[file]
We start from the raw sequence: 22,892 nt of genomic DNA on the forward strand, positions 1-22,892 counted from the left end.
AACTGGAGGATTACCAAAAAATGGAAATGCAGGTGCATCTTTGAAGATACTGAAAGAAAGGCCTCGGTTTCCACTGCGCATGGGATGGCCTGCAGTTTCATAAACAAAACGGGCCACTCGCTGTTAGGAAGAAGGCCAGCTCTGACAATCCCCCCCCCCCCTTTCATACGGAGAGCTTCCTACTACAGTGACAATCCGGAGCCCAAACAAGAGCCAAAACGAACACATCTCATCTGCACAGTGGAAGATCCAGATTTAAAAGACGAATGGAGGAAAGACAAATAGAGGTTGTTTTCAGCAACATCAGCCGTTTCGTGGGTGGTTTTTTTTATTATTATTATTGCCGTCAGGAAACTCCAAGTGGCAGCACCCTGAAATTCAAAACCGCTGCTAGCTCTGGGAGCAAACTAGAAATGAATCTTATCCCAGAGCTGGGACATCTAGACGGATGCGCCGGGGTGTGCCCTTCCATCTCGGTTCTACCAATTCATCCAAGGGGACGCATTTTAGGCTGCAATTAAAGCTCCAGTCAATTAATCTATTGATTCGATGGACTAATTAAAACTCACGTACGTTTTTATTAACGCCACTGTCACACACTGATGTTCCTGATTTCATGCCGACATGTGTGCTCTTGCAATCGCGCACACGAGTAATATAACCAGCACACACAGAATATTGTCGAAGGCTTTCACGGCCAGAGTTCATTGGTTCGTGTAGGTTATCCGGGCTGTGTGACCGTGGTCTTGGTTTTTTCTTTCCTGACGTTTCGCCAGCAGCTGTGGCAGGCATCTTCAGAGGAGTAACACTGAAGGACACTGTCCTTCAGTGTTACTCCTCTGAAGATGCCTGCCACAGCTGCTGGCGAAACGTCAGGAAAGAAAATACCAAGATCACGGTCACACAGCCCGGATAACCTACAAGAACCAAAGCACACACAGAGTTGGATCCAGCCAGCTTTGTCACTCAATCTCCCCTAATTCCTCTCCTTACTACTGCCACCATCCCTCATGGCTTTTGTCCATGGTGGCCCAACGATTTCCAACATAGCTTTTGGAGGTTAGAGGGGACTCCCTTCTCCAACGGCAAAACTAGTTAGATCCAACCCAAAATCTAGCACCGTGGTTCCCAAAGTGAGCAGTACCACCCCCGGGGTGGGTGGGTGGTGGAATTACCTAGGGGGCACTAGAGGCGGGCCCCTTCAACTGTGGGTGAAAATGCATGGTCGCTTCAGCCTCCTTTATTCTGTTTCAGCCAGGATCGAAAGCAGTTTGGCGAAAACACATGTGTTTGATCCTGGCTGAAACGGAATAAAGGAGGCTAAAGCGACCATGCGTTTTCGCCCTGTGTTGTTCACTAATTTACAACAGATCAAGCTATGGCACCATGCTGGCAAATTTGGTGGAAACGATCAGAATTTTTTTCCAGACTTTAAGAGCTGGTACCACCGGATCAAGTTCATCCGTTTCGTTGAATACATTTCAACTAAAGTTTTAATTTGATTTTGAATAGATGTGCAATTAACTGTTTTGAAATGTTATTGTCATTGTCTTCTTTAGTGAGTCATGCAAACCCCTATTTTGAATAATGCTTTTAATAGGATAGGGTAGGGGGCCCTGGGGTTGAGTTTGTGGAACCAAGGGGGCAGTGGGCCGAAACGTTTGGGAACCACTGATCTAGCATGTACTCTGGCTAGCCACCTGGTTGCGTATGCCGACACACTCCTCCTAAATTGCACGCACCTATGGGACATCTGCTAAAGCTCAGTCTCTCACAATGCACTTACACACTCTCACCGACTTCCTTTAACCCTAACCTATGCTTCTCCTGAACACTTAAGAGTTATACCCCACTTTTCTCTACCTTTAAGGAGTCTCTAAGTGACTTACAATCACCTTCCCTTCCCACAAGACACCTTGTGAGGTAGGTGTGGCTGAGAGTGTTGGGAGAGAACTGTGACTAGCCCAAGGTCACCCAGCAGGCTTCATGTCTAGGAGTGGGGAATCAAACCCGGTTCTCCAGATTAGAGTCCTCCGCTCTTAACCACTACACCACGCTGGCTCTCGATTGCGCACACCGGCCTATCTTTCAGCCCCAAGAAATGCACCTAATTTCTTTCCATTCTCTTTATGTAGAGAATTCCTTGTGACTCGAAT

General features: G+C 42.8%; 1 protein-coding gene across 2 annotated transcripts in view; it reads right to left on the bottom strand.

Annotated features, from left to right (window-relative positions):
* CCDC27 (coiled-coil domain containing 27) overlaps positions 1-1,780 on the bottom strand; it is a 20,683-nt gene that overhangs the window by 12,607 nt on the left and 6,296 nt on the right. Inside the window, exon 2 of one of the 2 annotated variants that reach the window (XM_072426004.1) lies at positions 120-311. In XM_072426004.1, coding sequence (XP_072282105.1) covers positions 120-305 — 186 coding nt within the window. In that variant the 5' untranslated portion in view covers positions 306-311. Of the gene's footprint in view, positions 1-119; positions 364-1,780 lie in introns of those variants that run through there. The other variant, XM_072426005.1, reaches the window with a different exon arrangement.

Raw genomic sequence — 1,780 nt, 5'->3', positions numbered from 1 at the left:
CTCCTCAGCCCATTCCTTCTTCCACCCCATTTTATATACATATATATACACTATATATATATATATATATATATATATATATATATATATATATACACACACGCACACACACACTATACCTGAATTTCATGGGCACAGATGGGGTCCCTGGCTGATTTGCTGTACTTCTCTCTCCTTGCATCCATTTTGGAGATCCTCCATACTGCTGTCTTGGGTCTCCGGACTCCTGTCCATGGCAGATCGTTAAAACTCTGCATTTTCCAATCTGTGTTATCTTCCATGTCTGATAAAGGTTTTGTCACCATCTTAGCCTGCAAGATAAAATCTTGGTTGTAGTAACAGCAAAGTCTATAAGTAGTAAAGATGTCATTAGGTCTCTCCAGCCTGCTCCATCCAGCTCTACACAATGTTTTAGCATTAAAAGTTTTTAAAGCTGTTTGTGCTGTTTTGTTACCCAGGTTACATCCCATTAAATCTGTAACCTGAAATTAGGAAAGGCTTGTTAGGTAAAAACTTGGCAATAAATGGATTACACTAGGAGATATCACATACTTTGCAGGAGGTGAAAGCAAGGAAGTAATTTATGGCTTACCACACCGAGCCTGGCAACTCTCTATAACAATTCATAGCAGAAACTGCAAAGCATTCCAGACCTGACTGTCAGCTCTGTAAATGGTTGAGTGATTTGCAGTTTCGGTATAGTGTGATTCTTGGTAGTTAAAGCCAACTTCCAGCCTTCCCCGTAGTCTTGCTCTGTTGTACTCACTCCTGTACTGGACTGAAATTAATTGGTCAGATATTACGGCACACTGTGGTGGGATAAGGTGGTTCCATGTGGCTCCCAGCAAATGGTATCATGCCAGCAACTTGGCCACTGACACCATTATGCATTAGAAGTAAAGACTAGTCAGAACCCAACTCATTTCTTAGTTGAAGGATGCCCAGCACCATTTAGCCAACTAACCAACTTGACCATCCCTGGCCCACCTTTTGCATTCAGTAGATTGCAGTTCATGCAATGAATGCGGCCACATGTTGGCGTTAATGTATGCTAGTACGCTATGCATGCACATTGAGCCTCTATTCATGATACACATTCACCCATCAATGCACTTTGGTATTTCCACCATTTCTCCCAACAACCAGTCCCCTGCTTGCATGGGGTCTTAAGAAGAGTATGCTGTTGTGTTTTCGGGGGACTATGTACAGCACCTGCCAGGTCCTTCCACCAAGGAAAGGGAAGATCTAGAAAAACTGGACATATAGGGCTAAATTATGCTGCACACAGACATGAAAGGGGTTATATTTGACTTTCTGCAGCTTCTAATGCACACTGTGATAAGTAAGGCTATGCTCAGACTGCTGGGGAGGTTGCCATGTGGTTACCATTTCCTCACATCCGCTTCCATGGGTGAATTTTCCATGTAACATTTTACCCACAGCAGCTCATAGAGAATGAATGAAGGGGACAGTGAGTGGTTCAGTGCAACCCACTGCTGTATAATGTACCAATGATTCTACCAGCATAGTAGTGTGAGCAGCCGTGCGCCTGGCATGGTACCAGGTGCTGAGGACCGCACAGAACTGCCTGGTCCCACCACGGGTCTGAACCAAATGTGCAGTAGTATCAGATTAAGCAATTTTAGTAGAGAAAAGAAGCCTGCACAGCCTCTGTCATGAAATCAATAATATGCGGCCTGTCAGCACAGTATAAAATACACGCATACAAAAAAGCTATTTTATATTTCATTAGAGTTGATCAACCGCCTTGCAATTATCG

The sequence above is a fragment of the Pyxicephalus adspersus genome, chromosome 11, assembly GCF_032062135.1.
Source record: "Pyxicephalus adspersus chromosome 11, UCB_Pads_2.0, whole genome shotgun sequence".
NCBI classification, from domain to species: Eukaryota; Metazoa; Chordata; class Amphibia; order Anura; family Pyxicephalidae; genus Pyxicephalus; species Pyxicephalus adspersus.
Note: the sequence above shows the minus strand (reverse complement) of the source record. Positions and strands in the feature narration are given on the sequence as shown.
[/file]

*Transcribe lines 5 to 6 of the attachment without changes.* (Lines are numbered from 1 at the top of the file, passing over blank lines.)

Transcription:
* CCDC27 (coiled-coil domain containing 27) overlaps positions 1-1,780 on the bottom strand; it is a 20,683-nt gene that overhangs the window by 12,607 nt on the left and 6,296 nt on the right. Inside the window, exon 2 of one of the 2 annotated variants that reach the window (XM_072426004.1) lies at positions 120-311. In XM_072426004.1, coding sequence (XP_072282105.1) covers positions 120-305 — 186 coding nt within the window. In that variant the 5' untranslated portion in view covers positions 306-311. Of the gene's footprint in view, positions 1-119; positions 364-1,780 lie in introns of those variants that run through there. The other variant, XM_072426005.1, reaches the window with a different exon arrangement.

Raw genomic sequence — 1,780 nt, 5'->3', positions numbered from 1 at the left: